Frye attended Merton College (established 1264), completing his studies for an MA in the spring of 1939.  During the summer and fall of 1982 Frye was interviewed by Valerie Schatzker as part of an oral history of the University of Toronto.  Here he talks about his experience at Oxford.

Schaztker: How did [study there] compare with what you remember from the Honour Course [at Victoria College]?

Frye: It was very largely a repetition of what I’d done.  I read more intensively, but, as I said, my real reason for taking it was that I wanted to become fresher in the whole English area.  If you ask about instruction: of course it was tutorial, and my tutor was Edmund Blunden, who was a rather shy, diffident man.  For some bloody reason, which I’ve never figured out, he was pro-Nazi.  I didn’t know who was to blame for that.  But in any case, I seemed to meet fascists everywhere I turned at Oxford, so I was poltically and socially extremely unhappy for that time that I was there.  England’s morale seemed to be the lowest in its history.  If you read Howard K. Smith’s Last Train From Berlin (he’s a CBS announcer, and he was a classmate of mine at Oxford), the first chapter is about his experiences at Merton College and it will give you some idea of what I myself found extremely uncongenial about the place…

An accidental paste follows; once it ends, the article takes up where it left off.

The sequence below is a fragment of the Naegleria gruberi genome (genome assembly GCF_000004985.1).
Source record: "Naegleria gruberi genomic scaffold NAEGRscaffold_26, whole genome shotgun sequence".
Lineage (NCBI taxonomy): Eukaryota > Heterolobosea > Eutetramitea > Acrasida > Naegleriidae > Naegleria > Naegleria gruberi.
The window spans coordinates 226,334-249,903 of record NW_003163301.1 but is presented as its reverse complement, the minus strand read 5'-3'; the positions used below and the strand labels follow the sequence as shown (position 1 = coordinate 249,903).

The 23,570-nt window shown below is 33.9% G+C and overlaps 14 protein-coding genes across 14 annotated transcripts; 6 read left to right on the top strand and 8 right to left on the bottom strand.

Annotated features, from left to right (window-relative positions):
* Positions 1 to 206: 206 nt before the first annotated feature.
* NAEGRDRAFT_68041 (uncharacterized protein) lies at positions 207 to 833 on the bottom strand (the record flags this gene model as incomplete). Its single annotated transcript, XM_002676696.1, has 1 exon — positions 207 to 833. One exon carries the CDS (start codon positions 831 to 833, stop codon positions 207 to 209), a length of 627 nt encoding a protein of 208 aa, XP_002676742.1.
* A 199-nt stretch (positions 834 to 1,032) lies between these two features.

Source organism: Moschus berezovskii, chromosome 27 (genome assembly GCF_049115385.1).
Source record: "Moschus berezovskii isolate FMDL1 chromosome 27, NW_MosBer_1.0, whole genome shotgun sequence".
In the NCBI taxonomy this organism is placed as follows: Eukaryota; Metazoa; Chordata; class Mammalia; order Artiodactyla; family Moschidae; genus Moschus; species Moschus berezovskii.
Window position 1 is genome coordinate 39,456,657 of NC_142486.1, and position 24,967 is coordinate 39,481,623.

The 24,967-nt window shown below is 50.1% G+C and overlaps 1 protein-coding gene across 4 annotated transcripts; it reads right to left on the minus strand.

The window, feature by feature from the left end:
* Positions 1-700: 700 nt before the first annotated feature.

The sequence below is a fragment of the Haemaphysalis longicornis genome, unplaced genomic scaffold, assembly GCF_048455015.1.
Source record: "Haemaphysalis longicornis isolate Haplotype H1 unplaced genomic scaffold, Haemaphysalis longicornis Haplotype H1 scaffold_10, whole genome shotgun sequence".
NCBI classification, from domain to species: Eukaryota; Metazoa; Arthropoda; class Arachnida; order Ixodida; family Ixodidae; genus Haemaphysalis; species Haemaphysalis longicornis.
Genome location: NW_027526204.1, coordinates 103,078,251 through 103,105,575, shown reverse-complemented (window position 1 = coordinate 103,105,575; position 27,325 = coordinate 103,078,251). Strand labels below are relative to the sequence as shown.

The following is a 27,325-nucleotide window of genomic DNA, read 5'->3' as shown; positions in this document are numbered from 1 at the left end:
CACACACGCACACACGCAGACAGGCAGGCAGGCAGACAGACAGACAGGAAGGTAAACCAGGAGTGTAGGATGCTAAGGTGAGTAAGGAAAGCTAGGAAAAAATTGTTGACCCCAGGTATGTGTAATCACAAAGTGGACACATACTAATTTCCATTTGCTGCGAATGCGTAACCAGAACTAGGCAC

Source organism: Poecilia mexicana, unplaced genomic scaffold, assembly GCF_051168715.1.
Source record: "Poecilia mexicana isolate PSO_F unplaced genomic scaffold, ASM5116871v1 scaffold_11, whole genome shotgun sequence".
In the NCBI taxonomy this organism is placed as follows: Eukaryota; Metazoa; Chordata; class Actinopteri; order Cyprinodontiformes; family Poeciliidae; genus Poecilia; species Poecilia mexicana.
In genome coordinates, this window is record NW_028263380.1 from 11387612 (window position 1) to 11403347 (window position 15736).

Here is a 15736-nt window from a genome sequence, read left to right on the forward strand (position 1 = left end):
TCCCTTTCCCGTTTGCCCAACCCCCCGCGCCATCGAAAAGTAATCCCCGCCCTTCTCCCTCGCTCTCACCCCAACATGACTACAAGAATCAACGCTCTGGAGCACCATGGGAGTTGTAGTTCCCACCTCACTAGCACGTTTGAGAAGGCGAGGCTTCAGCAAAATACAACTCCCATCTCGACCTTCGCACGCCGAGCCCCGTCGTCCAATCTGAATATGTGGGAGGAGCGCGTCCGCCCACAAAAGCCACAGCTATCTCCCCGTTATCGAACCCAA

It may have been pure accident.  But if I found myself just meeting people casually, I seemed to keep running into fascist groups all the time.  I knew that the Labour group was the largest single group at Oxford, but the general feeling at Merton, certainly, and I think at several other colleges as well, was very much not to my liking…

I wouldn’t say that it was more politially active, but the undercurrents were beginning to swirl around and they were very ugly ones.  There was one man who had gone up to Merton on a scholarship which had been donated by Oswald Mosely [of the British Union of Fascists] and his job was to recruit people as far as he could.  I felt that if England had not been forced into an anti-Hitler position it would have gone in a very sinister direction or at least the intellectual leadership would have done so.

Schatzker: Did you find yourself ostracized?

Frye: No, I didn’t.  That’s too strong a word.  I didn’t find myself ostrasized.  And of course there were very intense left-wing people both in Merton College and elsewhere.  Howard Smith was one, and another was a tough egg from Yorkshire who came home drunk to his room and found four or five Fascists roughing it up.  So his head cleared and he went into action and pretty soon the air was thick with Fascists flying out of windows. (CW 24, 599-600)